If you’re planning on moving to Damascus, Maryland then you’re most likely the sort of person that values concepts like family, old world charm, tradition, and high living standards. In fact, Damascus is considered to be one of the most livable cities in all of Maryland. The town itself falls just west of the fall line that separates the Atlantic coastal plain and the Piedmont of Appalachia. Those that call it home love Damascus for its sprawling rural landscapes, as well as it’s charming, productive, family-owned farms.
The area we now know as Damascus was first acquired by Nathaniel Pigman from the state of Maryland itself in the year 1783. This area was later purchased by Edward Hughes, a War of 1812 veteran, in the year 1819. Hughes was also appointed area postmaster by President James Madison. Hughes was also the one responsible for naming the town. (He called it “The Pleasant Plains of Damascus” after the old world Syrian city of Damascus.) He eventually would establish a major postal road that ran through the town as well.
It didn’t take long for lovely Damascus to start growing into a beautiful, productive town and developing the distinctive character that remains to this day. It was an epicenter for mechanics of all kinds in particular, including wheel wrights, shoemakers, tailors, farmers, and more. It remains a favorite location for those in agricultural and mechanical trades.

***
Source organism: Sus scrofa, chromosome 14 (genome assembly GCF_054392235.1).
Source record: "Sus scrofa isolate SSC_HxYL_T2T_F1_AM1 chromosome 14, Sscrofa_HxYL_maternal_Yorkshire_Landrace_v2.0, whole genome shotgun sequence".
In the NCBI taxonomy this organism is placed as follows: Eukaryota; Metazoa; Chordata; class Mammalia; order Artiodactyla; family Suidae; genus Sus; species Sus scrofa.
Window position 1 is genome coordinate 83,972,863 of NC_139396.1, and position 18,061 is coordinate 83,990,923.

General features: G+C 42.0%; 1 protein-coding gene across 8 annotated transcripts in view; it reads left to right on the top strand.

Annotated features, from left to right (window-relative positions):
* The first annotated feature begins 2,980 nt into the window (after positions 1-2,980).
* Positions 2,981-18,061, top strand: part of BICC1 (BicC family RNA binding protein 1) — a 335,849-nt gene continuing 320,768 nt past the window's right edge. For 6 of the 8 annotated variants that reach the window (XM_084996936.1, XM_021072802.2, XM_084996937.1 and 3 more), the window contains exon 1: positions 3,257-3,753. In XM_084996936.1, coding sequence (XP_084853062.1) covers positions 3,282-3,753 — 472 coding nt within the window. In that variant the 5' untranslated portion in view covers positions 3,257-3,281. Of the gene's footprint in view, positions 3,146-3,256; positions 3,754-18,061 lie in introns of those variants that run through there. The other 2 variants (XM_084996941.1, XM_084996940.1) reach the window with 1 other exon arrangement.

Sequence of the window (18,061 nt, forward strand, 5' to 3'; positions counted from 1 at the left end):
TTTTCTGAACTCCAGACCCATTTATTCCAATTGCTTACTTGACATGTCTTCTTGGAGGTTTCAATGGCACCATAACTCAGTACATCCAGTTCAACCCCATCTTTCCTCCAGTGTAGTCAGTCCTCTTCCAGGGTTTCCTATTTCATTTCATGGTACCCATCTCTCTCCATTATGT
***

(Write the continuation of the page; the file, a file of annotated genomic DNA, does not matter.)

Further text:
The people of Damascus have worked hard to make sure it’s retained its rural, old-fashioned charm into the present day, even in the face of encroaching urban development. It is host to a full-scale September agricultural fair that has been a tradition ever since 1940 and attracts many thousands of visitors each year. Active 4-H clubs, equestrian centers, and more are located within a mere 5 miles of the downtown area.
Damascus is also home to the Damascus Heritage Society Museum located just behind the city’s public library. Additional perks attached to life in Damascus include high graduation rates, a stable housing market, and a high income per capita.
Residents have easy access to multiple shopping centers, restaurant options, and schools within just a mile of the city’s epicenter. Most residents commute via automobile or carpool, but there are ample public transit options available for those that do not wish to drive. There are two different airports within 30 miles of the city, as well as 6 Amtrak train stations.